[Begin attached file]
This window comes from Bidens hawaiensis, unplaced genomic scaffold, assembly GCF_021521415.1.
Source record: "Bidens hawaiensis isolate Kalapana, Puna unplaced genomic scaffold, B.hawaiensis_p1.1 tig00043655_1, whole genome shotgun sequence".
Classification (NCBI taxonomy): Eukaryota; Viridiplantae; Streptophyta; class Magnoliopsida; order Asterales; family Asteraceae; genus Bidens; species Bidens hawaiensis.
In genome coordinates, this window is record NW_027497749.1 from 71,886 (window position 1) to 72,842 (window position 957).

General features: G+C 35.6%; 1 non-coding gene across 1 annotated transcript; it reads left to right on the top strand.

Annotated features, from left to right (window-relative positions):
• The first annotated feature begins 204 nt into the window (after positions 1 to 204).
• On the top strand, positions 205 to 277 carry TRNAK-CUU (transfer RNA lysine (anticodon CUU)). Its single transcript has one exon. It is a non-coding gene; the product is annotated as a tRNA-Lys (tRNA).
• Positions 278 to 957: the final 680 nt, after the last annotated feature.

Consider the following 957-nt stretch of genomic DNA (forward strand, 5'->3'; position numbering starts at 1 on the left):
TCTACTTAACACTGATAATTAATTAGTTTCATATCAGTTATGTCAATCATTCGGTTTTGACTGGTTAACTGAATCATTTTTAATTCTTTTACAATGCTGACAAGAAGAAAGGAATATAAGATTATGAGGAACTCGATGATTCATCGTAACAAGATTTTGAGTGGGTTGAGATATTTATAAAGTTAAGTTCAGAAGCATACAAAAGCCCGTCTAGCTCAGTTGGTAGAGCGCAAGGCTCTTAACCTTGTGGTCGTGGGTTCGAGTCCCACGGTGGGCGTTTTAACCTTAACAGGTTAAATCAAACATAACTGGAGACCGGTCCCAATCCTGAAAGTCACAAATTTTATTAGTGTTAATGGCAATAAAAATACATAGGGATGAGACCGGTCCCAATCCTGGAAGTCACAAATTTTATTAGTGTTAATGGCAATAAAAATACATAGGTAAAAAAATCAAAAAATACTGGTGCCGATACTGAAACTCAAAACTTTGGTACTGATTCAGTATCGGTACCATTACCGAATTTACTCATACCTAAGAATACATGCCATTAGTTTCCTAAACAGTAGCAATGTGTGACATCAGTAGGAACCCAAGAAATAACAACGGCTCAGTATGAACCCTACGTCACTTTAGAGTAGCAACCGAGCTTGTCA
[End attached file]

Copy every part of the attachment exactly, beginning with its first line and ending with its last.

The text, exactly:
This window comes from Bidens hawaiensis, unplaced genomic scaffold, assembly GCF_021521415.1.
Source record: "Bidens hawaiensis isolate Kalapana, Puna unplaced genomic scaffold, B.hawaiensis_p1.1 tig00043655_1, whole genome shotgun sequence".
Classification (NCBI taxonomy): Eukaryota; Viridiplantae; Streptophyta; class Magnoliopsida; order Asterales; family Asteraceae; genus Bidens; species Bidens hawaiensis.
In genome coordinates, this window is record NW_027497749.1 from 71,886 (window position 1) to 72,842 (window position 957).

General features: G+C 35.6%; 1 non-coding gene across 1 annotated transcript; it reads left to right on the top strand.

Annotated features, from left to right (window-relative positions):
• The first annotated feature begins 204 nt into the window (after positions 1 to 204).
• On the top strand, positions 205 to 277 carry TRNAK-CUU (transfer RNA lysine (anticodon CUU)). Its single transcript has one exon. It is a non-coding gene; the product is annotated as a tRNA-Lys (tRNA).
• Positions 278 to 957: the final 680 nt, after the last annotated feature.

Consider the following 957-nt stretch of genomic DNA (forward strand, 5'->3'; position numbering starts at 1 on the left):
TCTACTTAACACTGATAATTAATTAGTTTCATATCAGTTATGTCAATCATTCGGTTTTGACTGGTTAACTGAATCATTTTTAATTCTTTTACAATGCTGACAAGAAGAAAGGAATATAAGATTATGAGGAACTCGATGATTCATCGTAACAAGATTTTGAGTGGGTTGAGATATTTATAAAGTTAAGTTCAGAAGCATACAAAAGCCCGTCTAGCTCAGTTGGTAGAGCGCAAGGCTCTTAACCTTGTGGTCGTGGGTTCGAGTCCCACGGTGGGCGTTTTAACCTTAACAGGTTAAATCAAACATAACTGGAGACCGGTCCCAATCCTGAAAGTCACAAATTTTATTAGTGTTAATGGCAATAAAAATACATAGGGATGAGACCGGTCCCAATCCTGGAAGTCACAAATTTTATTAGTGTTAATGGCAATAAAAATACATAGGTAAAAAAATCAAAAAATACTGGTGCCGATACTGAAACTCAAAACTTTGGTACTGATTCAGTATCGGTACCATTACCGAATTTACTCATACCTAAGAATACATGCCATTAGTTTCCTAAACAGTAGCAATGTGTGACATCAGTAGGAACCCAAGAAATAACAACGGCTCAGTATGAACCCTACGTCACTTTAGAGTAGCAACCGAGCTTGTCA